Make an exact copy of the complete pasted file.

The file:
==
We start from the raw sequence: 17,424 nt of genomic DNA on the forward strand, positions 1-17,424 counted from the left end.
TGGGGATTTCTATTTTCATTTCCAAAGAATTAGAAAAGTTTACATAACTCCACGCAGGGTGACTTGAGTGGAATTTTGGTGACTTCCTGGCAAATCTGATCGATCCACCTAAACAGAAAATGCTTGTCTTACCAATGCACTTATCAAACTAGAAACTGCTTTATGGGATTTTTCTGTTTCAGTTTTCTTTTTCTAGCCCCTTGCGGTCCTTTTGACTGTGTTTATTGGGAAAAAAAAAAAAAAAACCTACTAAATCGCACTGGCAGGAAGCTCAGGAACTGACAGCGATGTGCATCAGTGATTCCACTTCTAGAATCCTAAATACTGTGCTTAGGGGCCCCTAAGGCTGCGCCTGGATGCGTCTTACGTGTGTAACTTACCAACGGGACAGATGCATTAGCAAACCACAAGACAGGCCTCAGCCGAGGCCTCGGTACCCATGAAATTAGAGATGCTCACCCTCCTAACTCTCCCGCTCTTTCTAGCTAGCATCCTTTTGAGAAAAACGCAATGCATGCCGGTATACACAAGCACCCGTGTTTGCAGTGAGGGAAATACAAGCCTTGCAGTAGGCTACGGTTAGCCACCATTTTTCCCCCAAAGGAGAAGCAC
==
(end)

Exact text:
We start from the raw sequence: 17,424 nt of genomic DNA on the forward strand, positions 1-17,424 counted from the left end.
TGGGGATTTCTATTTTCATTTCCAAAGAATTAGAAAAGTTTACATAACTCCACGCAGGGTGACTTGAGTGGAATTTTGGTGACTTCCTGGCAAATCTGATCGATCCACCTAAACAGAAAATGCTTGTCTTACCAATGCACTTATCAAACTAGAAACTGCTTTATGGGATTTTTCTGTTTCAGTTTTCTTTTTCTAGCCCCTTGCGGTCCTTTTGACTGTGTTTATTGGGAAAAAAAAAAAAAAAACCTACTAAATCGCACTGGCAGGAAGCTCAGGAACTGACAGCGATGTGCATCAGTGATTCCACTTCTAGAATCCTAAATACTGTGCTTAGGGGCCCCTAAGGCTGCGCCTGGATGCGTCTTACGTGTGTAACTTACCAACGGGACAGATGCATTAGCAAACCACAAGACAGGCCTCAGCCGAGGCCTCGGTACCCATGAAATTAGAGATGCTCACCCTCCTAACTCTCCCGCTCTTTCTAGCTAGCATCCTTTTGAGAAAAACGCAATGCATGCCGGTATACACAAGCACCCGTGTTTGCAGTGAGGGAAATACAAGCCTTGCAGTAGGCTACGGTTAGCCACCATTTTTCCCCCAAAGGAGAAGCAC